Dumb Questions Thread

Discussion in 'Opinions & Current Events' started by Liquid, Apr 3, 2020.

  1. Liquid

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    Welcome to dumb questions, a place to post your queries on topics which aren't quite scholarly or academic to warrant their own thread, to ask questions that don't necessarily have an answer or to ask a question with an obvious answer that you don't know.

    We have lots of members with backgrounds in languages, engineering, medicine as well as other niche, esoteric disciplines so someone might indeed be able to answer your question.

    Do:

    - Ask interesting questions to which there isn't necessarily an answer
    - Post questions on quirky scientific topics that you're not familiar with
    - Ask obvious things that you don't understand

    Do Not:

    - Use it as an excuse to bring up an obviously racist or bigoted topic

    Good Examples:

    Why isn't unlimited or free energy possible?
    I know it's something to do with gas but how does a fridge work?
    What colour is water?
    How does economic inflation work?

    Bad Examples:

    Why are black people like monkeys?
    Why do Jews love money?

    There is a place for questions about humanity and the human race but just bear in mind to not stray onto the side of scientific racism or outright bigotry.

    Remember, this is a place for dumb questions, not edgy questions.
     
    Last edited: Apr 3, 2020
  2. Liquid

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    I'll get the ball rolling:

    Do blind people have extramarital affairs at the same rate as those with vision?

    This is something dumb I've often wondered about. It makes me think about how frequent looks play a part in it as well as two magnetic personalities clcking; to a blind person, I assume that looks are going to play a minimal-to-zero role in the attraction.

    And by blind, I mean blind. Not partially sighted.
     
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  3. PeterJB

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    Speaking of attraction amongst blind people:

    Are blind people more fluid in their sexuality?

    I lived with a blind guy while at university. He was comfortably straight but with the visual element taken away, in the case of those blind from birth completely, do they have the same conception of what body parts they do and don't want to touch?
     
  4. GranTurNismo

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    So this is basically the same concept as r/NoDumbQuestions?

    Here's my question. Why do so many poor and working-class folks in America support policies/candidates that only hurt them, not help them? I mean seriously, I don't know how non-rich people defend policies such as tax cuts for the rich, corrupt capitalism, a much smaller government, "pull yourself up by your bootstraps", and protest against raising the minimum wage and a universal healthcare system yet be supportive when the government spends trillions on the military or corporate bailouts. It's just mind-boggling. I try to be open-minded and see both sides but the GOP has done absolutely NOTHING to help poor and the working class, yet tens of millions of them love Trump like he's the second coming of Jesus. The cost of living (healthcare more than anything) is increasing at a higher rate than wages are and social services are being cut, due to the party's inaction. Is corporate propaganda like Fox so powerful that these people believe these obvious falsehoods without even considering why they do? Or why the progressives are wrong? Obviously, the biggest roadblock for the progressive movement in America is corrupt billionaires and multimillionaires who exploit people and don't pay their fair share, but poor and working-class people who vehemently defend them aren't helping.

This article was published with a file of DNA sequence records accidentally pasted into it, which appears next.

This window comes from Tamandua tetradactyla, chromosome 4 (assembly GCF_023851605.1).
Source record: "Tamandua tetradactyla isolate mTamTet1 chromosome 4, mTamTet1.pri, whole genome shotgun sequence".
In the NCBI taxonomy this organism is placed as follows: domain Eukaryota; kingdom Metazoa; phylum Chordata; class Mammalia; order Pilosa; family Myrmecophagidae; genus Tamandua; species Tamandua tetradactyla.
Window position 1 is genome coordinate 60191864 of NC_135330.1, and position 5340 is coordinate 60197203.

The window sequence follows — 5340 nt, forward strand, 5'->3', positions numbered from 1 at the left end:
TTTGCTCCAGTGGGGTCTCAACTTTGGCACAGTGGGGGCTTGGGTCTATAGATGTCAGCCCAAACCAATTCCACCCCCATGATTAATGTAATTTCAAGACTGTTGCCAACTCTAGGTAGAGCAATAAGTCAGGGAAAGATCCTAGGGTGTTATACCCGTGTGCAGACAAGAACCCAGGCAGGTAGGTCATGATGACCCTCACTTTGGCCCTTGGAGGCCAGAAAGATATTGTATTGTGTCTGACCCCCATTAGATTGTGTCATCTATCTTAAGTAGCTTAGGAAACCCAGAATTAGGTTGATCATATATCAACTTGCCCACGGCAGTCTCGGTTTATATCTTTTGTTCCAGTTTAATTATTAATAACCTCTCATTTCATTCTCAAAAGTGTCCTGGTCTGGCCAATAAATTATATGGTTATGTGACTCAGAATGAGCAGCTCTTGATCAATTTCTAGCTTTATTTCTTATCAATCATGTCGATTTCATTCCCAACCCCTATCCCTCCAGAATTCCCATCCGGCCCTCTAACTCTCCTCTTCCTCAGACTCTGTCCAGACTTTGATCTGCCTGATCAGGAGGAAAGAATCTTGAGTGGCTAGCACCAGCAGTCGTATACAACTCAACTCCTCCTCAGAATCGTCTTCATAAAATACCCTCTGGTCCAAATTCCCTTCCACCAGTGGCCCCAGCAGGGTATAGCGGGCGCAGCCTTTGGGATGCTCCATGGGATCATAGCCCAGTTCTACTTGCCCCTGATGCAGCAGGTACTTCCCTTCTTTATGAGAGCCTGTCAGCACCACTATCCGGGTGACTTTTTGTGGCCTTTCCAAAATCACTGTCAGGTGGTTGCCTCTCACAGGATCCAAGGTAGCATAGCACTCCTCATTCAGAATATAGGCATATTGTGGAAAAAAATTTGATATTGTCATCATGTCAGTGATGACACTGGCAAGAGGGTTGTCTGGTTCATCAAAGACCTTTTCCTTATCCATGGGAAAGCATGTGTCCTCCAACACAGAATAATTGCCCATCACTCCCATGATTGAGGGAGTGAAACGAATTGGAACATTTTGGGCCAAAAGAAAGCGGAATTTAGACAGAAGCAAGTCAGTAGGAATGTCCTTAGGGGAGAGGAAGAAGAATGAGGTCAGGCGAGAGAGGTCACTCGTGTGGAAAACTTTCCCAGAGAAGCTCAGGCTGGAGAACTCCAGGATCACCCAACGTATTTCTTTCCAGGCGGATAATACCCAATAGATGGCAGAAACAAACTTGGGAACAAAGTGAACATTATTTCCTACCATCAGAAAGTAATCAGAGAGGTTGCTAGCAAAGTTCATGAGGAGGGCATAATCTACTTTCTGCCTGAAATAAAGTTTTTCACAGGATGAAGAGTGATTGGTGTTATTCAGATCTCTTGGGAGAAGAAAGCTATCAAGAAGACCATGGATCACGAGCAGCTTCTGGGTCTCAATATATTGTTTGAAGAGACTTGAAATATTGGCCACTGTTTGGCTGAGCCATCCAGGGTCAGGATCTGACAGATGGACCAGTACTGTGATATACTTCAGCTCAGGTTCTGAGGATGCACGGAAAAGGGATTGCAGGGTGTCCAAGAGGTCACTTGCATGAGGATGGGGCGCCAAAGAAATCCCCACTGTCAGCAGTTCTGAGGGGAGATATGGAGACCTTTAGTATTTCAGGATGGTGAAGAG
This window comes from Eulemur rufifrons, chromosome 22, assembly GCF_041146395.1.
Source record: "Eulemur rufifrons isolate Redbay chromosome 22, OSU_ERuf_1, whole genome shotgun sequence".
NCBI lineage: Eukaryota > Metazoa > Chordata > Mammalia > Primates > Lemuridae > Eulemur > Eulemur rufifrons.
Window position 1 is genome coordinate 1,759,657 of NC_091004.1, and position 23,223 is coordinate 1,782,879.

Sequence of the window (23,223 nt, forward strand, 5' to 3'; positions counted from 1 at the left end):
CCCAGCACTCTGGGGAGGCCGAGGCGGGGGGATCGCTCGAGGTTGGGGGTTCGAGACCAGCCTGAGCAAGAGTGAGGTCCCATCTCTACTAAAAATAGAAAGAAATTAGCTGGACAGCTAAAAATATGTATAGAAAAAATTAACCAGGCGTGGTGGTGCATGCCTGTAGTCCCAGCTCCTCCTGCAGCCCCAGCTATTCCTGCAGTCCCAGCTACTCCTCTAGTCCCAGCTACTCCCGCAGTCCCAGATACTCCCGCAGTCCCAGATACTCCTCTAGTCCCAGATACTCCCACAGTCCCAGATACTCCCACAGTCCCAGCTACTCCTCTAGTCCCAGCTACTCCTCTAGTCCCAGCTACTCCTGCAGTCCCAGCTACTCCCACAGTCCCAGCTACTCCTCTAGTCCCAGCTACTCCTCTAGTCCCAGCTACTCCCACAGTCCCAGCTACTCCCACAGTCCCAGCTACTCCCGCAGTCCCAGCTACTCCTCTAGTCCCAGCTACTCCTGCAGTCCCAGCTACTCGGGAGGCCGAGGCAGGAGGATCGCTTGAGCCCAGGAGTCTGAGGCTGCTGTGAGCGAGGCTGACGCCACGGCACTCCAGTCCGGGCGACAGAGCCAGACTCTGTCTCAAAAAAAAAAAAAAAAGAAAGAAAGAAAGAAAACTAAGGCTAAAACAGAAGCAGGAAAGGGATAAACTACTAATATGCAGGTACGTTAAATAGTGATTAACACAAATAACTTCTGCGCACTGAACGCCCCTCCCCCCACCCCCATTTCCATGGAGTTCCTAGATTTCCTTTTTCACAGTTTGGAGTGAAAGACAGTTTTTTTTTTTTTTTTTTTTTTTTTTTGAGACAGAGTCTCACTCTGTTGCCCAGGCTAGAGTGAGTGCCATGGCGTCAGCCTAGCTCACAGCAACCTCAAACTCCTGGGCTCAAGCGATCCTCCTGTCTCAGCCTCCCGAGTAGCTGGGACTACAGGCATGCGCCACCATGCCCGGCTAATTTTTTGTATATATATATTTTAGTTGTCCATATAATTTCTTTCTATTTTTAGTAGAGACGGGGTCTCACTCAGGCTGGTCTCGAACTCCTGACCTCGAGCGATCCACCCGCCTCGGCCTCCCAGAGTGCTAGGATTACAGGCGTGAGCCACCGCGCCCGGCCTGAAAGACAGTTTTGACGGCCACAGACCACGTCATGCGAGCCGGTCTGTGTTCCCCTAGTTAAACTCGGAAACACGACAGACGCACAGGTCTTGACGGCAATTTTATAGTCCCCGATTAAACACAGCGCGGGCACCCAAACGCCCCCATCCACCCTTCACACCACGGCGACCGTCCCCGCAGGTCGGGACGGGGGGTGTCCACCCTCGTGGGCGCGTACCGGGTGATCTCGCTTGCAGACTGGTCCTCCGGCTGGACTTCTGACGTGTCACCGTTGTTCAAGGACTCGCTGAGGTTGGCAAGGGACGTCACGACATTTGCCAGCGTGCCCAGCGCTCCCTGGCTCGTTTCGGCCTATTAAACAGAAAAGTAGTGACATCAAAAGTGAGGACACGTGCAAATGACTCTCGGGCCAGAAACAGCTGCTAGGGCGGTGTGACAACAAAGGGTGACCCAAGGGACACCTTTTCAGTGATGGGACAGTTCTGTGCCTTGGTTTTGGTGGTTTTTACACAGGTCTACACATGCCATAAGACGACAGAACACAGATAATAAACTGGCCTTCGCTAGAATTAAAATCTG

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  5. Joey D

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    I'm by no means rich, but I'm not exactly poor either since I'm fortunate enough to have a good-paying job. But I can shed some light on why I do support some of these policies (although I in no way support Trump or the GOP). Honestly, I want a smaller government because I think the government does a terrible job with everything. The bigger it gets, the more likely it will get involved in something and do a horrible job with it.